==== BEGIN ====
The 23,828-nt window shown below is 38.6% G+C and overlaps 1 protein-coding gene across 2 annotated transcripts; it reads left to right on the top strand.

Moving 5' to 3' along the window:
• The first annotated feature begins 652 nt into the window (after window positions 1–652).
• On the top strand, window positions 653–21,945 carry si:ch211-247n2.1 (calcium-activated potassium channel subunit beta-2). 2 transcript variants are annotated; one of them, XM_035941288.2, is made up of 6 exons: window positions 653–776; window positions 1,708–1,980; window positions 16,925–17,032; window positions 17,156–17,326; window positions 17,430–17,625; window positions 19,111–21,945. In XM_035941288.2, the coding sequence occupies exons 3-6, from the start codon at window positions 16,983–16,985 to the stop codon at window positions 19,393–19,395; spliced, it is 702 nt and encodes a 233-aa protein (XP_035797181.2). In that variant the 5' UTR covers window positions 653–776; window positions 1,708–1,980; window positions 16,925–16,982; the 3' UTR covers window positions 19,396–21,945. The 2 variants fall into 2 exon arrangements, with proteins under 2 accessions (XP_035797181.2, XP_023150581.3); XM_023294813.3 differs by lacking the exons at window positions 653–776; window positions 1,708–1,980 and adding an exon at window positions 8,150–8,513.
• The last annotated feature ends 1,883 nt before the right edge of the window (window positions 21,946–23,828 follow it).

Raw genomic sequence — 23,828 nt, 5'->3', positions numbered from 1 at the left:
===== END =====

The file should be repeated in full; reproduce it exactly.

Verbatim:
The 23,828-nt window shown below is 38.6% G+C and overlaps 1 protein-coding gene across 2 annotated transcripts; it reads left to right on the top strand.

Moving 5' to 3' along the window:
• The first annotated feature begins 652 nt into the window (after window positions 1–652).
• On the top strand, window positions 653–21,945 carry si:ch211-247n2.1 (calcium-activated potassium channel subunit beta-2). 2 transcript variants are annotated; one of them, XM_035941288.2, is made up of 6 exons: window positions 653–776; window positions 1,708–1,980; window positions 16,925–17,032; window positions 17,156–17,326; window positions 17,430–17,625; window positions 19,111–21,945. In XM_035941288.2, the coding sequence occupies exons 3-6, from the start codon at window positions 16,983–16,985 to the stop codon at window positions 19,393–19,395; spliced, it is 702 nt and encodes a 233-aa protein (XP_035797181.2). In that variant the 5' UTR covers window positions 653–776; window positions 1,708–1,980; window positions 16,925–16,982; the 3' UTR covers window positions 19,396–21,945. The 2 variants fall into 2 exon arrangements, with proteins under 2 accessions (XP_035797181.2, XP_023150581.3); XM_023294813.3 differs by lacking the exons at window positions 653–776; window positions 1,708–1,980 and adding an exon at window positions 8,150–8,513.
• The last annotated feature ends 1,883 nt before the right edge of the window (window positions 21,946–23,828 follow it).

Raw genomic sequence — 23,828 nt, 5'->3', positions numbered from 1 at the left: